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Tested out my smoker - Turkey breast and beer can chicken

post #1 of 7
Thread Starter 

Hi all.  Here are some pics from my first smoke on the brick smoker I made.  This was my first time using brick and mortar. Obviously it is not perfect, but it WORKED.  However, I made the mistake of putting in way too much charcoal which led to high temperatures (over 500) that I could only bring down to about 400. On Thanksgiving I will use less charcoal and will reposition it. Hopefully that will keep me closer to 300 for a slower cook.  My 7.5 lb turkey breast hit 165 IT in only an hour and a half at a near constant 425 smoker temp.  I wanted it to cook at 250 for 3 hours or so.  Oh well.  This was a test and the point of a test is to fix mistakes, right?  I'll tweek things til I get it right.  Feel free to comment, but please leave insults to yourself.   Thanks!  -Deb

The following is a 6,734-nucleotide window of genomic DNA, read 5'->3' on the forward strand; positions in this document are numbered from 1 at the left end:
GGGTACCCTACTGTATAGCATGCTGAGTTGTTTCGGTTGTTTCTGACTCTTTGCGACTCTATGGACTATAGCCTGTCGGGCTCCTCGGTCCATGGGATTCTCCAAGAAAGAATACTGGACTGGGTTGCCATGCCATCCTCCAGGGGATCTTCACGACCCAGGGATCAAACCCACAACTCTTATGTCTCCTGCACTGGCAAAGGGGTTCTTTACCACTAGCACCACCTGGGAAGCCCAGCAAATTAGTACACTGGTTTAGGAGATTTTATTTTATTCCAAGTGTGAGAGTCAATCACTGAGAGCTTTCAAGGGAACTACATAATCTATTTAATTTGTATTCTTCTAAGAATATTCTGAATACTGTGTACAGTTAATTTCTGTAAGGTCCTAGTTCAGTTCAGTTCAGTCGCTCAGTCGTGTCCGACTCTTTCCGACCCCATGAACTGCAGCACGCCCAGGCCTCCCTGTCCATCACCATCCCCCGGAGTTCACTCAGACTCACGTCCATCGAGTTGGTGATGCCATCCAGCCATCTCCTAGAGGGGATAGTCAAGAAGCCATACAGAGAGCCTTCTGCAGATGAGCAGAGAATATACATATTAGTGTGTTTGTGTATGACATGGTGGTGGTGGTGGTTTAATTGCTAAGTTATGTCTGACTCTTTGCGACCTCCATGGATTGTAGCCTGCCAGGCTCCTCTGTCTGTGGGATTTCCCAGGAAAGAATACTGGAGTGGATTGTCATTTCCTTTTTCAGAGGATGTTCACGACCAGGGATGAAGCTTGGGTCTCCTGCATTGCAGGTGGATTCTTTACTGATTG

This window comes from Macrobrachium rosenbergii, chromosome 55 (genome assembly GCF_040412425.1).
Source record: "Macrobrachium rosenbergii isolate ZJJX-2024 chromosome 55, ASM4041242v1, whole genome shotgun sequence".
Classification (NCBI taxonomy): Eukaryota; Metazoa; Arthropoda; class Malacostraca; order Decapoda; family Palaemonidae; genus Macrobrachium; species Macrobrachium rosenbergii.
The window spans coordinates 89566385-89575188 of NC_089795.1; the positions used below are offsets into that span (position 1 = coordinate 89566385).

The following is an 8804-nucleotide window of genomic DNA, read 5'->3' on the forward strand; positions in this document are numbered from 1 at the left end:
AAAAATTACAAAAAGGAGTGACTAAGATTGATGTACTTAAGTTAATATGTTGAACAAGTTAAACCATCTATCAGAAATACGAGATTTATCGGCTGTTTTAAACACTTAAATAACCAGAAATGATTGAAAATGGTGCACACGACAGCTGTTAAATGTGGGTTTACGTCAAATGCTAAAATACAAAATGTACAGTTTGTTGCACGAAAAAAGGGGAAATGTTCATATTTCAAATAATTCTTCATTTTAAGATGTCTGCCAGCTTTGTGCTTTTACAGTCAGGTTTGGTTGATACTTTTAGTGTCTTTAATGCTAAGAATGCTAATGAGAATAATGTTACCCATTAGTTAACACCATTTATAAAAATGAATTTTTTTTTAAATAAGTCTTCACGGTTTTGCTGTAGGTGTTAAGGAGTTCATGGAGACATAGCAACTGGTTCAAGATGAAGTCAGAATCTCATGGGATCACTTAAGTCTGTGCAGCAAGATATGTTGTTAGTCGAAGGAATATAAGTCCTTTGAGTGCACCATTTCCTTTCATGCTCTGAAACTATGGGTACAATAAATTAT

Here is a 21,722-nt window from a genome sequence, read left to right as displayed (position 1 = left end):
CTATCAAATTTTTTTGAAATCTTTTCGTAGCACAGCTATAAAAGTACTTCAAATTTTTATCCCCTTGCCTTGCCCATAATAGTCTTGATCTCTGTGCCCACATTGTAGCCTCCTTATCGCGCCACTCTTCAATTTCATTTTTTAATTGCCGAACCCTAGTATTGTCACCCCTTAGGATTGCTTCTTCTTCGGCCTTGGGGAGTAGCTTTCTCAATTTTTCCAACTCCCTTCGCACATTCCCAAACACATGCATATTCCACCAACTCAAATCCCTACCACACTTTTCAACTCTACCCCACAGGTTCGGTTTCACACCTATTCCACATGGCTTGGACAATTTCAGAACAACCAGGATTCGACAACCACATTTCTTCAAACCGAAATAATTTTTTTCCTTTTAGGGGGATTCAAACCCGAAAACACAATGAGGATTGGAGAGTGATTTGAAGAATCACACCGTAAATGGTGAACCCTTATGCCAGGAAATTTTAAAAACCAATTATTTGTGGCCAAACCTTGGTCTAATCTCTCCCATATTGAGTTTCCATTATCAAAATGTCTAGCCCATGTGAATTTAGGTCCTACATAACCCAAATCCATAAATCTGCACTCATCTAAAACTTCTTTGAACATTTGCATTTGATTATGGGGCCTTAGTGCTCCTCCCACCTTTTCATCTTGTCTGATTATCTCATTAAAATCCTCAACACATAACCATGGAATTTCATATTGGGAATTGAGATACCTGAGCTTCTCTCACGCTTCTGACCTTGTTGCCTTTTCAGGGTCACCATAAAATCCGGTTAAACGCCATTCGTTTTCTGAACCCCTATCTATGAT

Temps in this area here in southern IL are 20 degress colder than normal so I cooked in 36 degree weather and in the snow.  As you can see, this is an open top smoker that I put a lid on.  There is no "door".  I have a large vent area that I can slide more coal in and close off with bricks to control temps.

 

 

 

Firebricks worked well to keep this thing HOT. It got up to 500 in less than 15 minutes.  I was NOT expecting that!

 

 

 

I put loose split firebrick in to support my coal rack. 

 

 

I am using a curved piece of a fire pit screen to hold the coal.

 

 

This is about a half bag of coal.  Too much!  

 

 

Steel rods to support the rack for drip/water pan and the food rack.

 

 

Put some cherry wood chips in as well as two 14 X 5 X 3" Weber charcoal baskets (which I honestly did not need.

 

 

Lit a half chimney of charcoal and poured it on the left side over the left basket and on just the left side of the middle charcoal rack.  I anticipated that this would burn slowly across to the right side.